Jörn Rhode / ROHDE Schutzgasöfen GmbH
Jörn you and I met at FNA in Florida a couple of years back and since then have run across each other at a number of shows, including Wiesbaden, Germany last year where we enjoyed a few beers and too much Schnapps but at the end of the day I don’t know a great deal about your background. How did you ever get involved in the heat treating industry?
“Yes, Wiesbaden at night is always good fun and I also enjoy that every year. Well, I got involved in the heat treating industry since I was a child. My father founded the company over 30 years ago and anytime I wanted to get something like for example a new bike, I had to work during the holidays and earn my own money. So I started by cleaning the workshop and step by step I was allowed to do other work. Then I did an apprenticeship as an industrial mechanic before I started my studies as a mechanical engineer. And today I run the business together with my wife Natasha. So I could say that heat treatment or better said industrial furnaces have always been and will be in the future an important part of my life.”
Your company ROHDE Schutzgasöfen GmbH would appear to be quite well known in Europe but less so in North America and I think of ROHDE mainly for pit furnaces but this impression could be incorrect. Perhaps you could give us some details about ROHDE?
“This is correct. As we are a family business our main focus in the past has been on the European market. But the last couple of years we started to get more international and the North American market is also interesting for us. We try to get known better and that’s also the reason why we attend the FNA and Heat Treat Shows in the US. I believe we are mainly known for pit furnaces as we are very innovative in that field and maybe even the technology leader. We constantly develop in that area and make improvements. For example our “big furnace” which is 5,2m x 5m is a completely new construction in pit design and this project was a great challenge for us. And we managed that challenge as the furnace is now running. Besides pit furnaces we also manufacture chamber furnaces, furnaces for special processes and salt recovery units. Basically I can say that our product range includes every furnace with a retort.“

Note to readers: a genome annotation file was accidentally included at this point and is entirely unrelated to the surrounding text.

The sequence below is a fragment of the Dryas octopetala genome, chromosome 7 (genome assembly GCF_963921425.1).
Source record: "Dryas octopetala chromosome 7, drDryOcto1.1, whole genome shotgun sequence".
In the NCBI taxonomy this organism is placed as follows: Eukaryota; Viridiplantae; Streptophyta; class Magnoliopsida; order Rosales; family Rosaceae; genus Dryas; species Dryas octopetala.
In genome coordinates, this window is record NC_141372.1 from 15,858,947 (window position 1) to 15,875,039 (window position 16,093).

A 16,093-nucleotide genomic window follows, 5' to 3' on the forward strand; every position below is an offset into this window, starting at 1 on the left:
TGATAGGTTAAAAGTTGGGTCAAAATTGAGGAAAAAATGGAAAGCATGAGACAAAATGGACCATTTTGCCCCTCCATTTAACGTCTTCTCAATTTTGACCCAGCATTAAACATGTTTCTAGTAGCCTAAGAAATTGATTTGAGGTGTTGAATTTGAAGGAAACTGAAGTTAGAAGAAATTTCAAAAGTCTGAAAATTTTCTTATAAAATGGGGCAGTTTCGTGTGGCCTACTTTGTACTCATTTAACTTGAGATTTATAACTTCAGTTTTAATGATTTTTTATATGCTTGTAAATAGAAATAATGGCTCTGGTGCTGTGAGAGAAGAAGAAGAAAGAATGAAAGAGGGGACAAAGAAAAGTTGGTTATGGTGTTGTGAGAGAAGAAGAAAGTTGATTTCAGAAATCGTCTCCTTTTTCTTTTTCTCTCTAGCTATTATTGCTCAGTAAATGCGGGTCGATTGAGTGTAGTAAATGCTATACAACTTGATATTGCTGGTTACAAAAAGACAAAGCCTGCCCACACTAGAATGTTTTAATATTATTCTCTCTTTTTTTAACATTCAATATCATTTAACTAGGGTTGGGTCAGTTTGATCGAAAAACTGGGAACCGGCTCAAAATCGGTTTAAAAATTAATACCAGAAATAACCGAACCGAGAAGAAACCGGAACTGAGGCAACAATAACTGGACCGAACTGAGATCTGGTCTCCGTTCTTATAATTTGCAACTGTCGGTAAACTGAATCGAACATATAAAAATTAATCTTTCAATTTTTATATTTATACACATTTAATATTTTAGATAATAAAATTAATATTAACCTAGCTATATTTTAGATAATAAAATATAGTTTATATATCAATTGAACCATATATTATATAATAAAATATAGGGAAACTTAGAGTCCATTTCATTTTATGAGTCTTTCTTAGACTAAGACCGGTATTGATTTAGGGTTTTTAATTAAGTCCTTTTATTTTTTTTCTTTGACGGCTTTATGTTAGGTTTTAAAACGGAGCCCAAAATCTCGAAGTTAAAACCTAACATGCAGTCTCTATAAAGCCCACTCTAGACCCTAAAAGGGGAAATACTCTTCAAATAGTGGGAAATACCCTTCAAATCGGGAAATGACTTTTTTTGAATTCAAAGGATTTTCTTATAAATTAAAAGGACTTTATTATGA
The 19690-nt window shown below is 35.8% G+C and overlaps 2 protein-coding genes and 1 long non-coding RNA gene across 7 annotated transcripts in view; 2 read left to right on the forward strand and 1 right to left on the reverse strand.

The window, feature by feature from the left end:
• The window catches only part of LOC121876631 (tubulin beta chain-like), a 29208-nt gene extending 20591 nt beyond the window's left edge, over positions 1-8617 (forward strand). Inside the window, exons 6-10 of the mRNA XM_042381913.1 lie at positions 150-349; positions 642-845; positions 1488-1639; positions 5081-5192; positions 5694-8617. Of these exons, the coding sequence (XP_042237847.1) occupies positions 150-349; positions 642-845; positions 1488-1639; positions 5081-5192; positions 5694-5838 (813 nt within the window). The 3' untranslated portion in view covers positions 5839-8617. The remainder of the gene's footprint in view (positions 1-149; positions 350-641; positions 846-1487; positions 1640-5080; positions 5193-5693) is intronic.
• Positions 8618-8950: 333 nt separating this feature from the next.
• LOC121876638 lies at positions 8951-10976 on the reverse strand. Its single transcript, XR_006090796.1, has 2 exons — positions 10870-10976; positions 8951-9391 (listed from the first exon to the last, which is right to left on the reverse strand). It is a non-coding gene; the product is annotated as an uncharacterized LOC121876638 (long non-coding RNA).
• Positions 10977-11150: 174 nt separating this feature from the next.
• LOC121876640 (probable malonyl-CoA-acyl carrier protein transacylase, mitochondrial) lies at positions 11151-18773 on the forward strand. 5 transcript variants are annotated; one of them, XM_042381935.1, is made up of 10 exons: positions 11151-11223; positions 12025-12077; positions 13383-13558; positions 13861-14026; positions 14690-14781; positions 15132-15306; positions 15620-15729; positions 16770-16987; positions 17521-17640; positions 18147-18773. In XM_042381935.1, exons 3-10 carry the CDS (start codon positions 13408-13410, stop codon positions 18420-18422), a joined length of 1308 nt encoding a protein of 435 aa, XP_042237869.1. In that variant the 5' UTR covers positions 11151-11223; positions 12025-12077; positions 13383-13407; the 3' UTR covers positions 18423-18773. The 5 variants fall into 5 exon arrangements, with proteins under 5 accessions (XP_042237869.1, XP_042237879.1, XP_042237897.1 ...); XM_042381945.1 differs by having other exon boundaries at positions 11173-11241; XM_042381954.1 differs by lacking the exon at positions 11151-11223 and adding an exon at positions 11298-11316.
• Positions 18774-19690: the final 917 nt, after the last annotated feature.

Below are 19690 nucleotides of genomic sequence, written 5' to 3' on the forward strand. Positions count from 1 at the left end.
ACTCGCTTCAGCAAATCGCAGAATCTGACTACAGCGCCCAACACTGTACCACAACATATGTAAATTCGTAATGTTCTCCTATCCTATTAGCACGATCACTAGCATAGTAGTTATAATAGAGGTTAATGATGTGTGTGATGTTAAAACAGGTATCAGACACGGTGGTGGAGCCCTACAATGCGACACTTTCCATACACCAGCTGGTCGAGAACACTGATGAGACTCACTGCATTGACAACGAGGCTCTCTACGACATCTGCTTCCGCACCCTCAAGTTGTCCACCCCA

Every furnace builder in the world is eyeing China, India and other developing countries as the areas where most growth in heat treating will be coming from. Do you share this view and if so how are you expanding your presence in these areas?
“I do agree that these are definitely growing markets. We are not expanding our presence in China, but in India we have a representative as it is not possible to handle that from Germany. We believe that in the future India will be an important market for us. But we do not want to establish production sites in one of these countries. We deliver our products worldwide but we want to guarantee “quality made in Germany”.
Perhaps I could pick your brain a little about the European market in general and the German market in particular seeing as you are a German company. I have spent quite a bit of time in Germany over the past few years and what I see is that heat treating in Germany primarily revolves around the auto industry both captive and commercial. In most other areas around the world I do not see as large a percentage of heat treating being dedicated to the auto industry. Am I way off the mark on this?
“I think you are right. I have heard that around 40 % of heat treating is done for the auto industry and in some heat treat shops even more.”
It is estimated that in North America 10% of heat treating is done commercially however as far as I can tell this is at best an educated guess. This might be an unfair question but do you have a good feel for what percentage of heat treating in Germany is done in commercial shops as opposed to captives?
“I am sorry, but I have no idea.”
There are quite a few different heat treating technologies on the market today everything from tried and true such as batch IQ furnaces, pushers, pit and vacuum furnaces all the way to what is perceived as newer technologies (which isn’t always the case I realize) such as gas and plasma nitriding and vacuum carburizing. I certainly realize that the process is largely determined by the actual part but out of all the technologies out there which one do you find most interesting with the brightest future?